How Israel's Sheba became one of the world's top hospitals

A look at how Sheba Hospital, ranked as one of the world's top 10 hospitals, became Israel's most prestigious - and innovative - hospital.

Yoni Kempinski ,

Professor Arnon Afek
Professor Arnon Afek
Yoni Kempinski

Earlier this year, Sheba Medical Center at Tel Hashomer, Ramat Gan, was ranked by Newsweek as one of the top ten best hospitals in the world, making it the top rated hospital not only in Israel, but in the entire Middle East.

Professor Arnon Afek, the Acting Director of Sheba Medical Center, and the hospital’s Associate Director, sat down with Arutz Sheva to discuss how Sheba has built itself into one of the world’s most prestigious hospitals.

“We were founded by David Ben-Gurion, the founder of the State of Israel, together with Chaim Sheba, who was at that time the Surgeon General of the IDF, and later the director-general of the Ministry of Health.”

“They decided to establish a major, comprehensive hospital in central Israel. The basic idea was that someone who comes to Sheba, to the ER, wounded, and will come out of our hospital rehabilitated; on his feet.”

“A few years ago, the head of the IDF’s parachute division was [involved in an accident during a jump] when his parachute didn’t open up." While his reserve parachute did eventually open, it did so "just a few hundred meters from the ground, and he crashed.”

“When he came to us he was hospitalized in our intensive care unit for weeks. We feared for his life. But afterwards, he went directly to the rehabilitation, was rehabilitated, and was able to run the triathlon, which is a great, great achievement, and was very satisfying for us as well.”

How did Sheba Medical Center become one of the top ten hospitals in the world, according to Newsweek’s recent ranking?

“It is because of the spirit of our people. The people at Sheba work very, very hard. It isn’t just a matter of working hard to treat patients – everyone does that. We also have a very innovative spirit, so people [here] are always trying to do research, investigate, and innovate things.”

“We opened the ARC: Sheba Innovation Center. And we let our physicians do their startups within our hospital, and we help them do so. Once you combine all of that together: the spirit, the innovation, the care for people, I think that is the winning formula.”

How much has globalization affected Sheba? How closely do you work with hospital’s overseas?

“We have a very close relationship with many American hospitals. I was at a conference about a month ago at MD Anderson in Texas, a leading American cancer institute.”

Sheba has worked with other American hospitals, Afek continued, including the Mayo Clinic, and several hospitals in New York.

“It is very, very important for us to learn from the experiences of other people and hospitals.”

“We are a major site for many American and international pharma companies, who do development work here in Sheba.”

“We are always trying to find something new, something we can add to" medical practice and knowledge. "That, I think, is part of the Jewish tradition.”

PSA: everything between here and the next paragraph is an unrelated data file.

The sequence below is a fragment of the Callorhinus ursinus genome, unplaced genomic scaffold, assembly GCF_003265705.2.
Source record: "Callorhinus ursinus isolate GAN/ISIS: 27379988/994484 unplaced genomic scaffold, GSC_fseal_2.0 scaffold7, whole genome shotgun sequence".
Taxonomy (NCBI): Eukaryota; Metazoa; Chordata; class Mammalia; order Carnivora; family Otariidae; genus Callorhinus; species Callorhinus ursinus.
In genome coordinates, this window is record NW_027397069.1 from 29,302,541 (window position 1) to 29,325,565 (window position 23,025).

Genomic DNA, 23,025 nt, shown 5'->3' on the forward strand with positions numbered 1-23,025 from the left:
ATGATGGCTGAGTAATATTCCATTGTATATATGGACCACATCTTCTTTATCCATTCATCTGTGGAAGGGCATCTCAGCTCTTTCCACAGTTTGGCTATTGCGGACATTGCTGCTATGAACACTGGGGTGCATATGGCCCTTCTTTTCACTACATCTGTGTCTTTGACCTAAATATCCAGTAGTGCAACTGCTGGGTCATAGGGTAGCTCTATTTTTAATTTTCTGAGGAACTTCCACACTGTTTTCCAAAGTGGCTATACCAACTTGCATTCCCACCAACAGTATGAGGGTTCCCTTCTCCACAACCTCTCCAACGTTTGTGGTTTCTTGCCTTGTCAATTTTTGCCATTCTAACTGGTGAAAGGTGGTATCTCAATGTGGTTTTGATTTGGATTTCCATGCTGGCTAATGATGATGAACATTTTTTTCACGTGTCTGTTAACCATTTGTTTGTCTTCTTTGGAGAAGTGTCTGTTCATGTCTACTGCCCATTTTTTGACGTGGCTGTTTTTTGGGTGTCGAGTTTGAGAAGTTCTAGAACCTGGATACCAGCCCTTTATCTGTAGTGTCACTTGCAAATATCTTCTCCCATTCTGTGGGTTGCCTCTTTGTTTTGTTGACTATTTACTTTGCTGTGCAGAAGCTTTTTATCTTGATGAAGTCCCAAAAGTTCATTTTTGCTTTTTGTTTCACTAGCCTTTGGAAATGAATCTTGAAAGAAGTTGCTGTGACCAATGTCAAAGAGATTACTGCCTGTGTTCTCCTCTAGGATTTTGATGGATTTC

Do you feel a sense of Zionist pride when foreign companies invest or do research here at Sheba?

“Yes. Every time we hear that another American company has bought an Israeli startup, on the one hand we are very, very happy; even as we say on the other hand that ‘another Israeli company left Israel’. But still, we are proud. We see the United States as our closest ally, so we are very proud to contribute to US.”

One of Sheba’s visions is that people won’t actually come to the hospital, with digitized medicine playing a growing role. How will that work?

“If you have the number of older people growing [rapidly], and see how many more physicians and nurses and healthcare professionals you need, you understand that you cannot continue to take care of all these people just by increasing the number of healthcare professionals. You have to find something else, like tele-medicine.”

Afek also touched on the issue of medicine in rural areas, where the full range of specialists may not be available.

“For example, someone who specializes in diabetes may not have expertise in treating thyroid cases."

How can the healthcare industry manage the rise in demand created by an aging population, while also providing a broad array of services to patients living in sparsely populated areas? By bringing tele-medicine to the peripheral part of Israel, or the States, and you globalize that.”

“Today, if you have a certain medical problem, what do you do? You ask ‘who is the best medical expert around me.’"

"Why not ask yourself ‘who is the best expert in the world’? Why not connect with him through tele-medicine, through Skype, and give him your information, so that he can send you the exams you need to take. Then you can consult him again after the results of the exam are in.”

“You can get the best medical treatment even if you live in some place very remote and beautiful, like the Rocky Mountains.”



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